Prime Minister Justin Trudeau and the federal Liberals aren’t the only politicians hearing about their proposed tax changes.
Kelowna city councillor Gail Given says she’s been hearing about it ever since the Liberals announced it last week, not so much from the doctors and lawyers, but orchardists and farmers and other small business owners who say the changes will harm them greatly.
Of course, Given can only influence change to local property taxes, not the federal tax code but that hasn’t stopped the calls.
The irony is Given is quite sympathetic to their concerns, something I discovered as we waited for the arrival of Trudeau earlier this week at the Enterprise Way fire hall.
Given views small business as the job-generating backbone of the local economy and feels the risks small business and would-be entrepreneurs take with their capital earn them the tax breaks they get.
My own stance tilts toward the government on this one and our divergent views could be viewed as illustrating the wider debate.
It seems to me that when a particular business sector — and that’s what these private corporations are — grouse about tax changes, it’s because its members don’t like to see a loophole closing, rather than the broader concept of tax fairness for everyone.
Our friendly conversation was broken up by the arrival of Trudeau but we both left unswayed by each other’s arguments.
This won’t be the last and it isn’t the first time tax changes have set a particular group up in arms but the response is always similar: Jobs will be cut, investment stifled, prices will go up, on goes the warning.
(You hear the same thing from the same people when any suggestion is made to raise minimum wages.)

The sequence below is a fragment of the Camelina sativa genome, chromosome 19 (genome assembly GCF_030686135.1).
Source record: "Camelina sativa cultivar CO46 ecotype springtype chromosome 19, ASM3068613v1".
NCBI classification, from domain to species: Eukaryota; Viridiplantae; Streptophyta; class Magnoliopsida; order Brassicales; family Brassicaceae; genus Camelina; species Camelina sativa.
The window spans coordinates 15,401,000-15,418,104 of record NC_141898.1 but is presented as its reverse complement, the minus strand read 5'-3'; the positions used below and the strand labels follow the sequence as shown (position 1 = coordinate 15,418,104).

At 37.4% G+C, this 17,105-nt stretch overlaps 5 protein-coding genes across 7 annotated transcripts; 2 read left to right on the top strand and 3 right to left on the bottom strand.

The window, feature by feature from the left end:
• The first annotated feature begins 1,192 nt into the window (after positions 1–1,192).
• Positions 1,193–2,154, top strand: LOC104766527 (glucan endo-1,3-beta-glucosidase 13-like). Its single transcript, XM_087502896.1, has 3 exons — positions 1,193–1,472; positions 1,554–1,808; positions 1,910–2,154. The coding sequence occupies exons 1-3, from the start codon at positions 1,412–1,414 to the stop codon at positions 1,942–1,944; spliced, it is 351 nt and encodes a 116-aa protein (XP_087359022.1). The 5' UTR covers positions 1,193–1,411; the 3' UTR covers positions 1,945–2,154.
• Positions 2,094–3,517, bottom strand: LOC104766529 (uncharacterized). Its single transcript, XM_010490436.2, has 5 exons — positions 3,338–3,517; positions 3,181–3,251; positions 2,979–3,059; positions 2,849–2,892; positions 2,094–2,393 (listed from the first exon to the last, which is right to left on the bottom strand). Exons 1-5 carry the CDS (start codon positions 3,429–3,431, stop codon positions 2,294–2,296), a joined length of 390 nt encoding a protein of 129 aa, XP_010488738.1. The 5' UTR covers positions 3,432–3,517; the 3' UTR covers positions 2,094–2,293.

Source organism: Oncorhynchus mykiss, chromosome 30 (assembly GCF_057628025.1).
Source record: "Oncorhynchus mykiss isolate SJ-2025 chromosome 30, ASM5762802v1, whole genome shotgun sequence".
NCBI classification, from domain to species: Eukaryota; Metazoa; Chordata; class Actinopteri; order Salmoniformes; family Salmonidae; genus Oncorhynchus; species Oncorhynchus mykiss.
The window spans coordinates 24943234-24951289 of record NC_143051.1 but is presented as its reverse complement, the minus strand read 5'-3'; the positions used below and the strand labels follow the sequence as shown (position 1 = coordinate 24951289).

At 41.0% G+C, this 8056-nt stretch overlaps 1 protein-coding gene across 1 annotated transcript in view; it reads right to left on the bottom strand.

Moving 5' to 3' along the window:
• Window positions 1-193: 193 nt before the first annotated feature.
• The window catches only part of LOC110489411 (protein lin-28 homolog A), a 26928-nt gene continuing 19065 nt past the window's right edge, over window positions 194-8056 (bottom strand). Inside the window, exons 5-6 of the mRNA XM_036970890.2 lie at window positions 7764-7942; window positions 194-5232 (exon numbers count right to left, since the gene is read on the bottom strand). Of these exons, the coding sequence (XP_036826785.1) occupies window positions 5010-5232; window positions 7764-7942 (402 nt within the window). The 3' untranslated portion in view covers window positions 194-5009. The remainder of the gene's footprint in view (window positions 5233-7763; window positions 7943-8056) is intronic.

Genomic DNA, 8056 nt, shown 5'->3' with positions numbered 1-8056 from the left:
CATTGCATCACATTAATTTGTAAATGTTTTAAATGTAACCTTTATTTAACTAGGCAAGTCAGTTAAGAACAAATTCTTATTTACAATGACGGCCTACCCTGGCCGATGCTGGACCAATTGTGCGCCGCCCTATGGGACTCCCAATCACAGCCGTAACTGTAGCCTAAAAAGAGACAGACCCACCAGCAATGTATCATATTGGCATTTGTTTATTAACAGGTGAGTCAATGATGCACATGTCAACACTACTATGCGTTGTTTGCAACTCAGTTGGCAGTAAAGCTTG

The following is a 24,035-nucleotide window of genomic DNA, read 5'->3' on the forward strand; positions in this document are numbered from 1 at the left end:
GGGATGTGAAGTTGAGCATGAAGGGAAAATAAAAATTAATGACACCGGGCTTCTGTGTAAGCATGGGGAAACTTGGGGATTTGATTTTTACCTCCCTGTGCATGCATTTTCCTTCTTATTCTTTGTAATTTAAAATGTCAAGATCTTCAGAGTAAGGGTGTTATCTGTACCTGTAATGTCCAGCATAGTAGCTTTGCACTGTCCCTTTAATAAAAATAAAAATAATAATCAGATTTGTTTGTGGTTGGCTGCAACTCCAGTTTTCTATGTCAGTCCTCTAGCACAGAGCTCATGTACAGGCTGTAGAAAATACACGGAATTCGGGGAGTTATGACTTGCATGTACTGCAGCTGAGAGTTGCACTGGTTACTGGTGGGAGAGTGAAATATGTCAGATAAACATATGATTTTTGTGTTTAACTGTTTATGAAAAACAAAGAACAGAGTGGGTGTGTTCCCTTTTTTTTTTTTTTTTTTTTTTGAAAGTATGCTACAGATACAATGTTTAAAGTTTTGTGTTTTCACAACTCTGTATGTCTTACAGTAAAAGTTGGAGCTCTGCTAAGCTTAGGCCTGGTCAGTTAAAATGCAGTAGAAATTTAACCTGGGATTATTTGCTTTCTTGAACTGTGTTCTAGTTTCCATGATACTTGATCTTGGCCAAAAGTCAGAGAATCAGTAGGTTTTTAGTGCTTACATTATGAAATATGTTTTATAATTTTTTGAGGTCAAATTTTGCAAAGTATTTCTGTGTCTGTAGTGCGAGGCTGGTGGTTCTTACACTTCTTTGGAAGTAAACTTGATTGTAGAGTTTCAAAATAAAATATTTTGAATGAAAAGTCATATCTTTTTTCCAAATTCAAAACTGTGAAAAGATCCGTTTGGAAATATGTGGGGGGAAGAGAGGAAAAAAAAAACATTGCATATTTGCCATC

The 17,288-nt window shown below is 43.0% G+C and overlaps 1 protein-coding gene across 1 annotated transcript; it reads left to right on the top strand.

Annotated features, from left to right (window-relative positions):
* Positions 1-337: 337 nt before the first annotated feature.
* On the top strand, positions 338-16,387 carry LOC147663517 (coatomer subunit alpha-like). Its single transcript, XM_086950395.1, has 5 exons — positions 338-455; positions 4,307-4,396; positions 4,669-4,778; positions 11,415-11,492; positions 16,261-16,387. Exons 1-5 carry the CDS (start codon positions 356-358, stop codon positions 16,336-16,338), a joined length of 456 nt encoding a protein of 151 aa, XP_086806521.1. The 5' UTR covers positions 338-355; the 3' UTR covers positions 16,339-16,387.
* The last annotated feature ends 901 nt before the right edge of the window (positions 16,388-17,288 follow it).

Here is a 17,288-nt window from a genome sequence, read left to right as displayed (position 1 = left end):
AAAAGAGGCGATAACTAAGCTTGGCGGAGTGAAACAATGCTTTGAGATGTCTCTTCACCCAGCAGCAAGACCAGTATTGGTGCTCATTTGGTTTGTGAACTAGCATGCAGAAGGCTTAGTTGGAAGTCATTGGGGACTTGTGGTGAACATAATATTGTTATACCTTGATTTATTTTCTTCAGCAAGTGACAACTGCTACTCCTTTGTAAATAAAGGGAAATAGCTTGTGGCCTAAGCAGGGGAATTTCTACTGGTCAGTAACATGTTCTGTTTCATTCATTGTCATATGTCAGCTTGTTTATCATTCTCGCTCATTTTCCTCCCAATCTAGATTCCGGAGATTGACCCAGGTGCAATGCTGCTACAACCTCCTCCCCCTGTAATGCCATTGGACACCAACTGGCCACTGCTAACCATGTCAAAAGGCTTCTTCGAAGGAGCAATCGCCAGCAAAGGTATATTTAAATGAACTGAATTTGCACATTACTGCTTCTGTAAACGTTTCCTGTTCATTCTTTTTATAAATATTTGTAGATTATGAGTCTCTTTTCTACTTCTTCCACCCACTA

If you look through that, the message comes up very cold, essentially saying that whatever you do won’t really hurt me, Jack, I’ll pass the buck onto someone else, either employees or customers.
Where’s the risk in that?
I guess I’m a financial conservative as far as business goes, because I think if you want pure reward, then take pure risk, no tax shelters, no tax credits or subsidies.
You sure don’t see many corporations or small businesses clamouring to pay back those things back should they flourish. And many of them do.
I’ve never been prime minister (despite my name) and I’ve never been an engineer or doctor but I have run a small business.
I don’t recall bumping along with anything other than the usual write-offs for supplies and such.
That the business didn’t succeed despite my hard work is beside the point, although I don’t know if income sprinkling or any of the other accounting practices the Liberals are targeting would have saved me.
In any event, I don’t think I could have afforded to set up the corporate structure required, nor did I ever make enough to sprinkle money down to my relatives.
Media across the country are talking of a righteous groundswell of anger from small businesses and Conservative leader Andrew Scheer has jumped on it but I’ve seen just as strong defence of tax fairness on social media.
Simply put, a lot of people see the complainants as fat cats protecting their piles. The Liberals realize that which is why they are strongly defending the move.
— John McDonald is a long-time reporter, editor and photographer from the Central Okanagan with a strong curiosity about local affairs. You can reach him at email@example.com.
We welcome your comments and opinions on our stories but play nice. We won't censor or delete comments unless they contain off-topic statements or links, unnecessary vulgarity, false facts, spam or obviously fake profiles. If you have any concerns about what you see in comments, email the editor.